Dexamethasone (DEX) is used to prevent virilization in female fetuses at risk of congenital adrenal hyperplasia (CAH). Given that treatment has to be started before the genotype is known, 7 out of 8 fetuses will be exposed to DEX without benefit.Objective:
To evaluate long-term cognitive effects of prenatal DEX therapy in healthy (non-CAH) DEX-treated children.Design and Setting:
Observational study with patient and control groups from a single research institute.Participants:
Healthy (non-CAH) DEX-treated subjects (n = 34) and untreated population controls (n = 66) from Sweden, aged 7–17 years.Intervention:
DEX-treatment used in unborn children at risk of CAH, during first trimester of fetal life.Main Outcome Measures:
Standardized neuropsychological tests and questionnaires were used.Results:
DEX treatment has widespread negative effects in girls. In Wechsler Intelligence Scales for Children-III scale subtests, we observed significant interactions between DEX and GENDER (coding, P = .044; block design, P = .013; vocabulary, P = .025) and a trend for the subtest digit span (P = .074). All interactions were driven by DEX effects in girls, but not boys, with DEX-treated females showing lower scores than female untreated controls (coding, P = .068, d = 0.66; block design, P = .021, d = 0.81; vocabulary, P = .014, d = 0.84; digit span, P = .001, d = 1.0). Likewise, DEX-treated girls tend to have poorer visual spatial working memory performance than controls (span board test forward: P = .065, d = .80). We observed no effects on long-term memory, handedness, speed of processing, nor self-perceived or parentally reported scholastic performance.Conclusions:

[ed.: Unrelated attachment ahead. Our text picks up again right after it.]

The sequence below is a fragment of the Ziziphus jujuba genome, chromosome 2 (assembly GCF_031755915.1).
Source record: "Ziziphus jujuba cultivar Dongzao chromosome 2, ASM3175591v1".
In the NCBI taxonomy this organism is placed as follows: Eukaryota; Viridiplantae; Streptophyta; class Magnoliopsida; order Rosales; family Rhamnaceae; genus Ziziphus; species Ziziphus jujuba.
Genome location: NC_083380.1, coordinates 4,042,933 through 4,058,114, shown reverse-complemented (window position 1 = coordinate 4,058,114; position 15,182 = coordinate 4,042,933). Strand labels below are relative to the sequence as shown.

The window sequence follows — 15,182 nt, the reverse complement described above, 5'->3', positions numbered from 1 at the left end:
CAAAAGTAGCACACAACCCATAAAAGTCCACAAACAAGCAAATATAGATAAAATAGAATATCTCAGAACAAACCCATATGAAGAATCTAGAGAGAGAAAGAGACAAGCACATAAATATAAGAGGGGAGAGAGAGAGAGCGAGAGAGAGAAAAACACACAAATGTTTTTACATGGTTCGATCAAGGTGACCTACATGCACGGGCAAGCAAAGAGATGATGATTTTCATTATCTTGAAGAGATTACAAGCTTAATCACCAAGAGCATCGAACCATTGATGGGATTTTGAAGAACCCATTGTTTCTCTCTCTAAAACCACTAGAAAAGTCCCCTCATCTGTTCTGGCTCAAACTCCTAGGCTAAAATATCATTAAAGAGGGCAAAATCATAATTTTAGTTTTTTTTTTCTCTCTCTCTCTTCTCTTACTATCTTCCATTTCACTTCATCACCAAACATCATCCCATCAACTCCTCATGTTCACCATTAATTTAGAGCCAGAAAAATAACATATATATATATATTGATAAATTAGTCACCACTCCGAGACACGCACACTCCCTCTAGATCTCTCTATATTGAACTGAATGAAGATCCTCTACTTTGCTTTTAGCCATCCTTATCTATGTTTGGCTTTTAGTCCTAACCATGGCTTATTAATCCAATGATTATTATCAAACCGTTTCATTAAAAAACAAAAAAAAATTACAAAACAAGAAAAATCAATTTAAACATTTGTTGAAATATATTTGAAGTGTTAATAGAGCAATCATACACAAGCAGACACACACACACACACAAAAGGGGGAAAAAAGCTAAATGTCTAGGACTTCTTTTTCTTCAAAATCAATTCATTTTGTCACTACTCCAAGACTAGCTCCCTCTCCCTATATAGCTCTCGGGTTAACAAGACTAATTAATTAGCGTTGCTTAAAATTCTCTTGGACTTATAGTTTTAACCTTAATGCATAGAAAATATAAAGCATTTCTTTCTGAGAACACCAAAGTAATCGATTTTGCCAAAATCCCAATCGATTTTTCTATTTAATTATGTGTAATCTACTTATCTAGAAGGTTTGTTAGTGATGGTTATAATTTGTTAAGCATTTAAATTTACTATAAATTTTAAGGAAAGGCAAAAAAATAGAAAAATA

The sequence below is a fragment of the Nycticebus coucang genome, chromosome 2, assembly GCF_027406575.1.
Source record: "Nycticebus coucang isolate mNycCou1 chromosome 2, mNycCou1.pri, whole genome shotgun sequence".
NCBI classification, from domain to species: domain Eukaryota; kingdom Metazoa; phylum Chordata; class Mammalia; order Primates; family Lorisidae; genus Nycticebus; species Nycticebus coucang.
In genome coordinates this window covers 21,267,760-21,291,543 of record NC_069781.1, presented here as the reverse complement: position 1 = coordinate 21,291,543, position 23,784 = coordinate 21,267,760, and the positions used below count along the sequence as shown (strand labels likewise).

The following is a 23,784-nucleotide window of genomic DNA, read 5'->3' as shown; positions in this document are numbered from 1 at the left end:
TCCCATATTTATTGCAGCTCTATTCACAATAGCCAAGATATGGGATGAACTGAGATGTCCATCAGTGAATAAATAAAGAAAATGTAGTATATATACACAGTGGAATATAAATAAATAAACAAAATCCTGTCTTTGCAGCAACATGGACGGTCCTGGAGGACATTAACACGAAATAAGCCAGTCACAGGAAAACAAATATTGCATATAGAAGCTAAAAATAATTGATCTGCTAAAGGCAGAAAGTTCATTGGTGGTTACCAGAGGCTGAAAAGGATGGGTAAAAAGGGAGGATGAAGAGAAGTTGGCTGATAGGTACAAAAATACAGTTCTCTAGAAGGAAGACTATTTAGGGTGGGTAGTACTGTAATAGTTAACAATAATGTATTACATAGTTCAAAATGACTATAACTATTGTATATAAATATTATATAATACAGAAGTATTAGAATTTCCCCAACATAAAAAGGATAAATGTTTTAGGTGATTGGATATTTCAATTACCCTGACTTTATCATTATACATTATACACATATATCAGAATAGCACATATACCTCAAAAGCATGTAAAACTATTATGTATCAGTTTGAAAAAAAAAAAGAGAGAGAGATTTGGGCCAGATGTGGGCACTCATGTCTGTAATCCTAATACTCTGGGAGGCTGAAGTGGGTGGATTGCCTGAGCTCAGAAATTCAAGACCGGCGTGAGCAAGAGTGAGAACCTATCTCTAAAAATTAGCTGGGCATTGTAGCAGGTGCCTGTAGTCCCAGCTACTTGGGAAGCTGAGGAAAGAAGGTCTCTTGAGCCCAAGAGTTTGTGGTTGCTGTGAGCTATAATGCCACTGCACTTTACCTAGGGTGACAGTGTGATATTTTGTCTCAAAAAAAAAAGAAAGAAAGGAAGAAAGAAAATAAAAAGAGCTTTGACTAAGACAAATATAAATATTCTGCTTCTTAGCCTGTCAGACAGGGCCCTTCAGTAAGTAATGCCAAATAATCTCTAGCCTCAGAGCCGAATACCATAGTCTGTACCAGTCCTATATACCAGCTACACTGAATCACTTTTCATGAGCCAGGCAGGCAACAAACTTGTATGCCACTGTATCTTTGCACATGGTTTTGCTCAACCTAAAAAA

Early prenatal DEX exposure affects cognitive functions in healthy girls, ie, children who do not benefit from the treatment. It can therefore not be considered safe to use this therapy in the context of CAH.